As a believer in karma, I do not take pleasure in the misfortune of others, especially when that misfortune occurs on the legal professional stage. Yet when a prosecution mistake resulted in a mistrial in the Rogers Clemens case many weeks ago, I could not suppress my delight. Here was a case where the federal government opted to spend millions of dollars and waste countless hours prosecuting a former baseball player for allegedly making false statements to Congress. Given the current congressional quagmire and lack of any reliable information coming from our government representatives, the fact that someone was prosecuted for lying to Congress is just ridiculous. The fact that it involved baseball-related issues which affect approximately zero percent of the U.S. population made it even more ridiculous. And when the government prosecution went down in flames due to a horrendous and amateurish mistake, I admit to rejoicing.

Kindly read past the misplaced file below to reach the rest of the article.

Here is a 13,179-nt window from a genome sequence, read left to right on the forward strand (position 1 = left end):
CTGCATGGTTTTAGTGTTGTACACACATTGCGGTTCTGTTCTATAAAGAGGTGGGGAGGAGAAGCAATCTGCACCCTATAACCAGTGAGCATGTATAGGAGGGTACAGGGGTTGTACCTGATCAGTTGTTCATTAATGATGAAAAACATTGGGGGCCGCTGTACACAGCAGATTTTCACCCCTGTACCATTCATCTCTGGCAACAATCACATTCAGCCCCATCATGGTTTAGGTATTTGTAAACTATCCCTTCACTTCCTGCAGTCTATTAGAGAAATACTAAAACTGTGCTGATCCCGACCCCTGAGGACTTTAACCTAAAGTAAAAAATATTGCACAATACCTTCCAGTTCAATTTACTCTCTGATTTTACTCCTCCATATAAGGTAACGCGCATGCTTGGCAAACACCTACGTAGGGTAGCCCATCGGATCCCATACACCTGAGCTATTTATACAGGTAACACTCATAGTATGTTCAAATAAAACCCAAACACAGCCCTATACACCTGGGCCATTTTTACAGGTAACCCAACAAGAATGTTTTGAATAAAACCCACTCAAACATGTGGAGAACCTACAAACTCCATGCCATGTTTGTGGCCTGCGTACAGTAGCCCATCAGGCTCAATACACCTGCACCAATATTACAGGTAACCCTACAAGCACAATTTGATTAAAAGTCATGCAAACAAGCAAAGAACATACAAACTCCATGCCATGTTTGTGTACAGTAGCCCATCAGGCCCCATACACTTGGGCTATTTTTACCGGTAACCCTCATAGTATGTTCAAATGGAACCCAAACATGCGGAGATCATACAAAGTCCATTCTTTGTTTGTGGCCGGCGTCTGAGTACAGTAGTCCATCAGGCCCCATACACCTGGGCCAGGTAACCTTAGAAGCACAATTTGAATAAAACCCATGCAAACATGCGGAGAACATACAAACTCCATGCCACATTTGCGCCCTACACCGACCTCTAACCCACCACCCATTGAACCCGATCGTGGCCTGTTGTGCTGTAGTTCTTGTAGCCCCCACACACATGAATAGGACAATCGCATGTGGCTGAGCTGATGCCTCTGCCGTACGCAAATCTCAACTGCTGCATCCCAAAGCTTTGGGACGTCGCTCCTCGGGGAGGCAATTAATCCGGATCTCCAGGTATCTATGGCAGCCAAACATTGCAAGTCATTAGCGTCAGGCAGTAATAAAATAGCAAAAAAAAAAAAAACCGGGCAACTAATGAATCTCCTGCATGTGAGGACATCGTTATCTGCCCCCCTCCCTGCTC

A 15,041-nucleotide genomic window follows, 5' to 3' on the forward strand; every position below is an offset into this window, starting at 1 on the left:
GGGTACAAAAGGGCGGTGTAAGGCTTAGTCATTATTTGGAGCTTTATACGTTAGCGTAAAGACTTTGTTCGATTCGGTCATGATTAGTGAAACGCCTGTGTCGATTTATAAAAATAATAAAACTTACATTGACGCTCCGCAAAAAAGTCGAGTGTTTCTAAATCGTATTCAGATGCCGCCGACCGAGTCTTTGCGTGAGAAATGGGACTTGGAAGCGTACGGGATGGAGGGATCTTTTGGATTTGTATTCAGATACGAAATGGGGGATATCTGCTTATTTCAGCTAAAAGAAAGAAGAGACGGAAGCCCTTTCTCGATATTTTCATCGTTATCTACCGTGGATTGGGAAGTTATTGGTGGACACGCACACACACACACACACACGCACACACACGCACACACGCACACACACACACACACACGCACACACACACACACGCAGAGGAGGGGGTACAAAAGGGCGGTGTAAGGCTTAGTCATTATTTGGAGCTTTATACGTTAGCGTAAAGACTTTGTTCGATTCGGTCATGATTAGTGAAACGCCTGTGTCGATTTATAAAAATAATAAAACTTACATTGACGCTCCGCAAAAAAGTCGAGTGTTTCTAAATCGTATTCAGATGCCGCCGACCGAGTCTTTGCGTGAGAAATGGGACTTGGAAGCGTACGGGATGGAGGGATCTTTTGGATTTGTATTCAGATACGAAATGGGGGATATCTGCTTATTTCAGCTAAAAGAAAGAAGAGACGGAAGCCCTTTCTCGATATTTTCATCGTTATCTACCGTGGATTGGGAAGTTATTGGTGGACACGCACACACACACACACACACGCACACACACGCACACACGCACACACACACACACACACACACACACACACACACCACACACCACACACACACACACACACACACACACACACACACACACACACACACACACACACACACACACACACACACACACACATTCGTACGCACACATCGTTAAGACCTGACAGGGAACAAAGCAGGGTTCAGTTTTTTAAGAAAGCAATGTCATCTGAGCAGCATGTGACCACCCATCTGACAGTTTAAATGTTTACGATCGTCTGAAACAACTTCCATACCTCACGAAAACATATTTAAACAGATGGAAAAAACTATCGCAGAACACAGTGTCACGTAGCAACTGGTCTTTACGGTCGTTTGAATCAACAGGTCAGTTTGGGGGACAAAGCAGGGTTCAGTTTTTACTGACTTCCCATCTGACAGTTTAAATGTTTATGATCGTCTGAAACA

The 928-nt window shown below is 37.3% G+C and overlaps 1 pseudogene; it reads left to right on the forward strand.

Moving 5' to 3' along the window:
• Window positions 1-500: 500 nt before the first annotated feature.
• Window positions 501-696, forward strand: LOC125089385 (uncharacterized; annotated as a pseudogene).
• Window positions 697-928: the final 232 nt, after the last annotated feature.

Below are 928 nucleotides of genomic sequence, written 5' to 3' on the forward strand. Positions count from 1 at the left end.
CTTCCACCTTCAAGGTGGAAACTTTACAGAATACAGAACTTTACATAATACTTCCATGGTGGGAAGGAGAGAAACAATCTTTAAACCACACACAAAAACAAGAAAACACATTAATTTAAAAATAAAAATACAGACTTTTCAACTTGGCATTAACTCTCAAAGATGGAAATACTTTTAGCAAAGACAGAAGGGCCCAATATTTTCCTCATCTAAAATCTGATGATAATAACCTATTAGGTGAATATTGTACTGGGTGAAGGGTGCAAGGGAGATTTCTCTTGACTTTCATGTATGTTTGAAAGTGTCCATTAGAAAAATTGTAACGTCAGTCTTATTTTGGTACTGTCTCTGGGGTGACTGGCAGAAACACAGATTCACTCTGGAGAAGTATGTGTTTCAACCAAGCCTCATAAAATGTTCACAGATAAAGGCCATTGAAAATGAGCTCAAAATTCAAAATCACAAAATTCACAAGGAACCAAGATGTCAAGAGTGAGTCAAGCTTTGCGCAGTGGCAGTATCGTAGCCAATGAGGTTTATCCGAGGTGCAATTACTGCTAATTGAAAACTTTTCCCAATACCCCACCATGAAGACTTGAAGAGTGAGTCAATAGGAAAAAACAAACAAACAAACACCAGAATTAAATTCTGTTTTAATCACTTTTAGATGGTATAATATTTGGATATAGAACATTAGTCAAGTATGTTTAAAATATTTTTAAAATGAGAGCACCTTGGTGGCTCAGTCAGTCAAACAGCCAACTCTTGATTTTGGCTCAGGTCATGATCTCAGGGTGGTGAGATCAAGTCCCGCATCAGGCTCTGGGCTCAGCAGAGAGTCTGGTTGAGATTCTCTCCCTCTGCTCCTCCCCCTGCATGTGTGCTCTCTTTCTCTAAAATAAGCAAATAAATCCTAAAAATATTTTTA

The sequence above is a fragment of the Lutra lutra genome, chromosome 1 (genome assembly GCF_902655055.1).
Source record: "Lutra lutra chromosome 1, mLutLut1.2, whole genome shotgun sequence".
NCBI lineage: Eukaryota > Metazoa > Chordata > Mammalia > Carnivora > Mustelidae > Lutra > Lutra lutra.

My rancor towards the U.S. government in the Clemens case is not due to any type of appreciation or fandom for Clemens. Instead it comes from a substantial amount of frustration with how this country has evolved into a conviction machine. In a review on the collateral effects of convictions on employment opportunities, Michelle Rodriguez and Maurice Emsellem of the National Employment Law Project reported that 65 million Americans have a criminal conviction. 65 million! That is one in every four adult Americans. In the wake of advanced technologies for background checks, employers are now easily equipped to review the criminal backgrounds of job applicants. And if a potential job comes down to a choice between the applicant without any convictions and an applicant with a conviction, who is going to lose every time? As Rodriguez and Emsellem go on to report, 65 million Americans are effectively blocked from working as a result of their convictions.